The Wayfarer (mnfaure) wrote,
The Wayfarer

It isn't fear; it's physical

After more than a month of no diving, J and I went for an afternoon dive yesterday. Because there weren't many people on the boat, the instructor said he would take us down to 40 meters. As level two divers, we can go to 20m with a partner, but anything deeper must be done with supervision.

Yesterday, I can tell you, I was happy to have an instructor with me.

We swam down very rapidly and there was a strong current. All the sudden I started having trouble breathing. We were at 36m. Well, I thought, this is weird, I haven't been putting out enough effort to be out of breath. Another three meters down and I thought, this is wrong; I need to tell Daniel (the instructor) that I have a problem.

If any of you are divers, you know that the CO2 toxicity can happen in a few seconds. I'm not an experienced enough diver, and I guess I didn't pay enough attention during my level two training, to have had the reflex to completely empty my lungs. The CO2 toxicity was aggravated by narcosis, which can alter your perceptions and make you do stupid stuff.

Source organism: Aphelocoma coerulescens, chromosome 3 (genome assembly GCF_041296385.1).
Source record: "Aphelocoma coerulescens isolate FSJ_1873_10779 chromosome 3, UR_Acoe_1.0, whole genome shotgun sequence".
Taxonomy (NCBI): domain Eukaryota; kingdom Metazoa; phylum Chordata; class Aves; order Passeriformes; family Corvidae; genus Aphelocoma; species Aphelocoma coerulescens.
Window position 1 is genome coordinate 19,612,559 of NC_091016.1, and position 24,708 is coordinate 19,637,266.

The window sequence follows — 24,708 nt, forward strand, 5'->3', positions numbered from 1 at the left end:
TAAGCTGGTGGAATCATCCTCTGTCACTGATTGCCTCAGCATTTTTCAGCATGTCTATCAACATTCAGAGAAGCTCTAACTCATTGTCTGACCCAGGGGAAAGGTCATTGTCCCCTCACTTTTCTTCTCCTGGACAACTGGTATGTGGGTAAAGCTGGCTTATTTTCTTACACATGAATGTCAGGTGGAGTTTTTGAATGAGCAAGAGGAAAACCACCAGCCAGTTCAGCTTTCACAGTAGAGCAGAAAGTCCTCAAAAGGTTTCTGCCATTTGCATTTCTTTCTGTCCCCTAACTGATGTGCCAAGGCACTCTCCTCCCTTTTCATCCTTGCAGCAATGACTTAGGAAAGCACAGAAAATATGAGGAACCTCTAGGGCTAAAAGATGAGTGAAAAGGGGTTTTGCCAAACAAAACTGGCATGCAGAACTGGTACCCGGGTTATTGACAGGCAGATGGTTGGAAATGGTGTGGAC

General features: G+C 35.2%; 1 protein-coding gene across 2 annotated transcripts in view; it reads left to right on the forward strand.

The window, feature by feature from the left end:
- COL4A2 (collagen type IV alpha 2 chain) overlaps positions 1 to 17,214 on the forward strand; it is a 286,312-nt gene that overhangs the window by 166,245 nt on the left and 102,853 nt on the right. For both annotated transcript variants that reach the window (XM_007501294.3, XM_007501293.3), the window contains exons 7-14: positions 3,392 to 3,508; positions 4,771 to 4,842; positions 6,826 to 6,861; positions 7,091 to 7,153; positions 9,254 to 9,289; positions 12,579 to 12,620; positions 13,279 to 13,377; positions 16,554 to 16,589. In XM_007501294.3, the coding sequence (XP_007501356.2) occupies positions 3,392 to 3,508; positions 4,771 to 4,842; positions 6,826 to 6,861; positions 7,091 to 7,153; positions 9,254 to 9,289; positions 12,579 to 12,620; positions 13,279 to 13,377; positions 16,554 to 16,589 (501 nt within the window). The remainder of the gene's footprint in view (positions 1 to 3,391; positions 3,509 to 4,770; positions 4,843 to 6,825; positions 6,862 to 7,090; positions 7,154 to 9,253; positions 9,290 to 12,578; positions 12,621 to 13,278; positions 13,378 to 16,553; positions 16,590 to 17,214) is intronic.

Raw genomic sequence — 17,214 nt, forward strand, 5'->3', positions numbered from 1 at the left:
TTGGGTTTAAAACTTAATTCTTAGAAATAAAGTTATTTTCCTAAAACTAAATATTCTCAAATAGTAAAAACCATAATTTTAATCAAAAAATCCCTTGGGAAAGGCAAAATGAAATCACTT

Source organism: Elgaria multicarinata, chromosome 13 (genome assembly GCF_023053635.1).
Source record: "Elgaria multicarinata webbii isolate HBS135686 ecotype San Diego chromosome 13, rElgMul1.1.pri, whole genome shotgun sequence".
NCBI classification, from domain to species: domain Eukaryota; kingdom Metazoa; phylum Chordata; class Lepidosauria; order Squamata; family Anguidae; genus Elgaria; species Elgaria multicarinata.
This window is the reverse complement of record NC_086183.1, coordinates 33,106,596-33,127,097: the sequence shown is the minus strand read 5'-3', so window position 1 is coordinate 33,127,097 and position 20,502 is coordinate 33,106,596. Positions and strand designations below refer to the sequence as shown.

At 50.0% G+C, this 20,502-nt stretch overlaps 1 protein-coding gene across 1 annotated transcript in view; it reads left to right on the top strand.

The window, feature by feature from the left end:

Well, I go Daniel's attention and he started taking me back towards the surface. My hands were trembling and my fingertips felt like they were on fire. I was having black flashes across my vision and difficulty getting a good breath. I wasn't afraid, however, because I was sure that Daniel would take care of me. I asked him to give me his underwater writing slate and pencilled the message: "Ce n'est pas le peur; c'est physique." (the title of this message) I needed to write that because, as I've mentioned before, diving scares me, though I haven't been scared in quite some time. I didn't want him to think I was panicking. If I'm panicked, I'll admit it, but it was important to me that he understand that this time it was not fear. It didn't help me relax and get my breathing under control to think that I had ruined the dive for everyone else.

We didn't get out of the water directly but continued the dive at 15m. We can a really cool crab (It was cream colored with darker speckles and had a very high-domed back, almost like the top of an egg. It burrowed vertically into the sand every time we uncovered it) and an enormous humpheaded (?) parrotfish. It was about three foot long and Daniel said it is a "little one, an adolescent."

So, the dive started off poorly, but finished okay.

Now I know what narcosis feels like and CO2 toxicity and I don't wish to repeat either.

BTW, the narcosis symptoms vary from person to person. J got blurry tunnel vision and felt light-headed.
Tags: diving
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